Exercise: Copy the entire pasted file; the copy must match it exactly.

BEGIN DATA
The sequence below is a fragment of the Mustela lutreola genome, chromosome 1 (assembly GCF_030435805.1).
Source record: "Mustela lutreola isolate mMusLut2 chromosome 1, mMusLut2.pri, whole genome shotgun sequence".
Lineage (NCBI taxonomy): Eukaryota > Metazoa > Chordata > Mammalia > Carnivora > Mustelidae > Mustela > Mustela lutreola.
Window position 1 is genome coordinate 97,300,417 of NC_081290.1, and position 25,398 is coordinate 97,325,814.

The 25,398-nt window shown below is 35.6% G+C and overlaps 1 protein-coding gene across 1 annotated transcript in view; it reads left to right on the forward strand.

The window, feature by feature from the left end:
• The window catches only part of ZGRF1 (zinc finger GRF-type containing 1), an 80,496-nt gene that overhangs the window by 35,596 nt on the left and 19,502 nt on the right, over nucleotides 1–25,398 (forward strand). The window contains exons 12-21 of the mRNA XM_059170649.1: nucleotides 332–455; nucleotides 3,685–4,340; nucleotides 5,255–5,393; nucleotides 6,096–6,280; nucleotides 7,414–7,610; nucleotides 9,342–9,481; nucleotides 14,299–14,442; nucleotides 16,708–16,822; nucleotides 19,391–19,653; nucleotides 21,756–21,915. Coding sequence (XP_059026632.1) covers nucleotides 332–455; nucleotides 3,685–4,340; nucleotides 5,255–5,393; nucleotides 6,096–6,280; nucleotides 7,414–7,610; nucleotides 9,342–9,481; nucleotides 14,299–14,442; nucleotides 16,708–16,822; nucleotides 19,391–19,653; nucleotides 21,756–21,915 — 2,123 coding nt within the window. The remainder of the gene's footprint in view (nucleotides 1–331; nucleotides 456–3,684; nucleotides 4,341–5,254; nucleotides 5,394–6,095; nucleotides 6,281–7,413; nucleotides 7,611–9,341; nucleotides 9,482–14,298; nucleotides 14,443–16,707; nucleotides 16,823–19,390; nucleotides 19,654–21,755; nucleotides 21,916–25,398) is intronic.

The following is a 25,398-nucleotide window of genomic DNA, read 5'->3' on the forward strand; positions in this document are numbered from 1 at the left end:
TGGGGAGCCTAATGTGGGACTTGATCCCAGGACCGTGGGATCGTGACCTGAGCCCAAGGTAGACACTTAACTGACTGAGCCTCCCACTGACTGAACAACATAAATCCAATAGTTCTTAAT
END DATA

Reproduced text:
The sequence below is a fragment of the Mustela lutreola genome, chromosome 1 (assembly GCF_030435805.1).
Source record: "Mustela lutreola isolate mMusLut2 chromosome 1, mMusLut2.pri, whole genome shotgun sequence".
Lineage (NCBI taxonomy): Eukaryota > Metazoa > Chordata > Mammalia > Carnivora > Mustelidae > Mustela > Mustela lutreola.
Window position 1 is genome coordinate 97,300,417 of NC_081290.1, and position 25,398 is coordinate 97,325,814.

The 25,398-nt window shown below is 35.6% G+C and overlaps 1 protein-coding gene across 1 annotated transcript in view; it reads left to right on the forward strand.

The window, feature by feature from the left end:
• The window catches only part of ZGRF1 (zinc finger GRF-type containing 1), an 80,496-nt gene that overhangs the window by 35,596 nt on the left and 19,502 nt on the right, over nucleotides 1–25,398 (forward strand). The window contains exons 12-21 of the mRNA XM_059170649.1: nucleotides 332–455; nucleotides 3,685–4,340; nucleotides 5,255–5,393; nucleotides 6,096–6,280; nucleotides 7,414–7,610; nucleotides 9,342–9,481; nucleotides 14,299–14,442; nucleotides 16,708–16,822; nucleotides 19,391–19,653; nucleotides 21,756–21,915. Coding sequence (XP_059026632.1) covers nucleotides 332–455; nucleotides 3,685–4,340; nucleotides 5,255–5,393; nucleotides 6,096–6,280; nucleotides 7,414–7,610; nucleotides 9,342–9,481; nucleotides 14,299–14,442; nucleotides 16,708–16,822; nucleotides 19,391–19,653; nucleotides 21,756–21,915 — 2,123 coding nt within the window. The remainder of the gene's footprint in view (nucleotides 1–331; nucleotides 456–3,684; nucleotides 4,341–5,254; nucleotides 5,394–6,095; nucleotides 6,281–7,413; nucleotides 7,611–9,341; nucleotides 9,482–14,298; nucleotides 14,443–16,707; nucleotides 16,823–19,390; nucleotides 19,654–21,755; nucleotides 21,916–25,398) is intronic.

The following is a 25,398-nucleotide window of genomic DNA, read 5'->3' on the forward strand; positions in this document are numbered from 1 at the left end:
TGGGGAGCCTAATGTGGGACTTGATCCCAGGACCGTGGGATCGTGACCTGAGCCCAAGGTAGACACTTAACTGACTGAGCCTCCCACTGACTGAACAACATAAATCCAATAGTTCTTAAT